Technology is part of everyday life. We can connect – all across the world – in a click. Technology makes it easy to communicate and collaborate – no matter where you are. Just think where it could take us next.
But no matter how advanced technology becomes – we mustn’t forget the importance of people skills – and the difference good leadership practices make. You can’t advance if there’s nowhere to go and no one to lead you there.
We take a look at the leadership skills that are key to leading in the digital age – and how you can learn these skills to future proof your career.
What makes you a leader?
There are certain people in our life that we would call a leader. But why? A leader will:
- Own their actions
- Know their purpose
- Know where they’re headed
- Continue to learn and grow
- Have empathy
- Be inspiring and empower others
- Succeed together
Owning their actions
A leader will take responsibility. They’ll act on what is best for the organisation they work for – and have a strategy to be successful, that works with the organisation’s culture. They’ll take responsibility for guiding others. And they’ll take responsibility for their own decisions – always with a better future in mind. 
Knowing their purpose
A leader must know what their organisation’s purpose is – what its mission is. Knowing it inside and out will help them guide business decisions. They must help others understand their mission too. Always keeping in mind that it’s important to let people know ‘why’ decisions are made, not just ‘what’ is changing.
Know where they’re headed
A leader should know where they want to go. They’ll be clear on where their organisation is going in the future. Their vision will be carefully planned – and their ideas will be backed up with evidence. They’ll analyse market trends and the latest technological innovations to see where they want to go.
Continuing to learn and grow
No leader is born perfect. They need to understand their own strengths and weaknesses. Why? Being aware of your weaknesses helps you find areas to focus on – leading to true growth. 
And, not being too proud to learn from your errors is also vital to grow. Not only that, it sends a very powerful message to those around you – they’ll know that you’ll lead, even through failure.
Understanding your own skills, weaknesses and emotions will also improve your emotional intelligence and empathy towards other people – another important characteristic of a leader.
A leader should have high emotional intelligence (the ability to be aware of your own emotions, and to empathise with other people’s emotions). Why does that help you lead? You’ll be able to deal with challenging, conflict situations objectively – without getting caught up in the emotions yourself. And it’ll help you get to the bottom of the reason behind any issues. A leader that can sense how other people feel, will be able to communicate better, strengthen their team – and be more likely to inspire changes in behaviour.
Inspiring and empowering others
Inspiring and empowering other people (whether they are your colleagues, peers or family) are vital skills for a leader. It’s just as important to develop the skills of the people around you – and empower their career – as it is to do these things for yourself. If you can ‘walk the walk’ and lead by example, it will inspire others around you to behave in a similar way – and grow their own skills.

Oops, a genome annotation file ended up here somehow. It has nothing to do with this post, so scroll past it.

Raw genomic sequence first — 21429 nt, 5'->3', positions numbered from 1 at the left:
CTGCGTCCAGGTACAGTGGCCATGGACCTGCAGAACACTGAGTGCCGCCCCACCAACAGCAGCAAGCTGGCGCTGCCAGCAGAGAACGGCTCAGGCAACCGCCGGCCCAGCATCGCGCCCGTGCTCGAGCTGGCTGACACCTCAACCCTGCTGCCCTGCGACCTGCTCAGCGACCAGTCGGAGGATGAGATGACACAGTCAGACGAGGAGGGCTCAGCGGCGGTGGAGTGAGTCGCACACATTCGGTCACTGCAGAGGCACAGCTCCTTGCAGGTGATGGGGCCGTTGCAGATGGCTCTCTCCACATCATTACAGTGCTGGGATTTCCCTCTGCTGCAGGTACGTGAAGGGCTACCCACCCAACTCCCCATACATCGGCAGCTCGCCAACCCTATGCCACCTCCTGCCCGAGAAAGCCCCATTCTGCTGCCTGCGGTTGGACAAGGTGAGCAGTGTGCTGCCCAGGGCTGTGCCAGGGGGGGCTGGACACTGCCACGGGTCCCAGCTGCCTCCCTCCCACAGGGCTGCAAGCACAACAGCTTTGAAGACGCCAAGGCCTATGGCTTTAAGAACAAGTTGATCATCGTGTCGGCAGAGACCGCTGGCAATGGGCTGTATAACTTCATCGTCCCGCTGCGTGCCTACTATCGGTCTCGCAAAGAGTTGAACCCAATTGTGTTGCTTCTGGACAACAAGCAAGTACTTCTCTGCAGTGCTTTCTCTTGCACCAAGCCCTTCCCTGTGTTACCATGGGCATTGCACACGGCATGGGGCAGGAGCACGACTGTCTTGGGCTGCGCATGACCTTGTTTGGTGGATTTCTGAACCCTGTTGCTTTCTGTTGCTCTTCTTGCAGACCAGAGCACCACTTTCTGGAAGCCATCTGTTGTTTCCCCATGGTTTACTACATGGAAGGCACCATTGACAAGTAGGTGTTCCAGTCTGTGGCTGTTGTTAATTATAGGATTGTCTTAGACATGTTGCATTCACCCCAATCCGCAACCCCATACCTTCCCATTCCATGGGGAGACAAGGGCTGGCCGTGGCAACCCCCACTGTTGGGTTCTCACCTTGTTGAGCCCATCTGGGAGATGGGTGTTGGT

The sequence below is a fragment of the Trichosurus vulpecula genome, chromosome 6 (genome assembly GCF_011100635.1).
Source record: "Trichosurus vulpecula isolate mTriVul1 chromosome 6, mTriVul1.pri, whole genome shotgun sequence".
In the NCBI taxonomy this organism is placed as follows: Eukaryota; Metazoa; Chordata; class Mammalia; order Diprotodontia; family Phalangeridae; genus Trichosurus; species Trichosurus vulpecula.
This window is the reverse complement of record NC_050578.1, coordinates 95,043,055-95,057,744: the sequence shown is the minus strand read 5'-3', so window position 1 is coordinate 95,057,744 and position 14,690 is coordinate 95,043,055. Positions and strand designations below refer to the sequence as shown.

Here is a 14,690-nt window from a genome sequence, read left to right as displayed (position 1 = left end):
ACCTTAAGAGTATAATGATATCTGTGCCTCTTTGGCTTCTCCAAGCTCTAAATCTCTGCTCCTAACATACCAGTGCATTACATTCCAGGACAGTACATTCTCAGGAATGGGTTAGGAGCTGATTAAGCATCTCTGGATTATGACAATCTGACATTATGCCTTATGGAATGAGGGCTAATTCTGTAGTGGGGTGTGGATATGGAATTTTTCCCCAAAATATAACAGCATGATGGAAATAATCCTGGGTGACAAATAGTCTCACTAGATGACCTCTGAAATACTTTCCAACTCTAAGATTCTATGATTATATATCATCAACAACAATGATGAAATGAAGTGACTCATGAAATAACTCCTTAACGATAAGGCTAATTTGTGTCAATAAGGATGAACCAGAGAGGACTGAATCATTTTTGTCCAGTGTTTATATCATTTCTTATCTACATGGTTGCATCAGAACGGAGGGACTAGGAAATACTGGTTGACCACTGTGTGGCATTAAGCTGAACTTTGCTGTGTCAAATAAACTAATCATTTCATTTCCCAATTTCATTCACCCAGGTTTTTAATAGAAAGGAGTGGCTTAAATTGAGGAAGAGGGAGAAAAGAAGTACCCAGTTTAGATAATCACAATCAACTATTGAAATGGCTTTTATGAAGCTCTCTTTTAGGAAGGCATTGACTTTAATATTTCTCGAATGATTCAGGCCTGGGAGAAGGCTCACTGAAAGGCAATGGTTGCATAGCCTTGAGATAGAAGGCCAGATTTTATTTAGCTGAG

Succeeding at something new is often associated with becoming ‘more independent’ – from the very beginning of life we learn to walk, dress ourselves, feed ourselves – to ‘grow up’ and do more on our own. But being a leader isn’t about your own successes. A leader succeeds with their team. This is a huge shift from what we’re used to – an independent ‘I can do it’ mind-set to an interdependent ‘we can do it’ mind-set. But this shift will ingrain confidence in yourself and, most importantly, in other people around you. A team that fine tunes interdependence, perform at a higher level, and are likely to build better business relationships.
Can you learn to lead?
Leadership skills can in fact be learned, taught and improved – just like any other skill. You can learn the theory and best practices behind being a leader in a training programme. But, it’s (obviously) not as simple as learning and following steps 1-3. As with most non-technical skills, the main challenge is developing the right personal qualities for leadership – and applying these skills – which takes time.
A leader will actively want to take responsibility for making good things happen – by working with others – and learning from their failures. This is why leaders learn, see and do more with their careers – and even their personal lives. It does take time and effort to improve your leadership skills – but by understanding your strengths and weaknesses you will focus your learning, and grow.
The pay off
And the time and effort does pay off. Without great leaders, great organisations wouldn’t exist. We wouldn’t see rapid advances in technology – we wouldn’t be changing how the world works together.
Great organisations understand this – and encourage their leaders to develop their skills. Great leadership creates long-term success – and this success is infectious. It creates high moral and a high rate of employee retention – by promoting a positive attitude to work, and helping people to max-out their productivity. 
Want to strengthen your leadership skills? Check out our leadership courses.
 NEJM Catalyst: The Importance of Leadership to Organisational Success 
 Tony Robbins: 7 Ways to Improve Leadership Skills
 Kate Nasser: People Skills: Essential Believes to Achieve Interdependence 
 Career Trend: Why Is Good Leadership Important?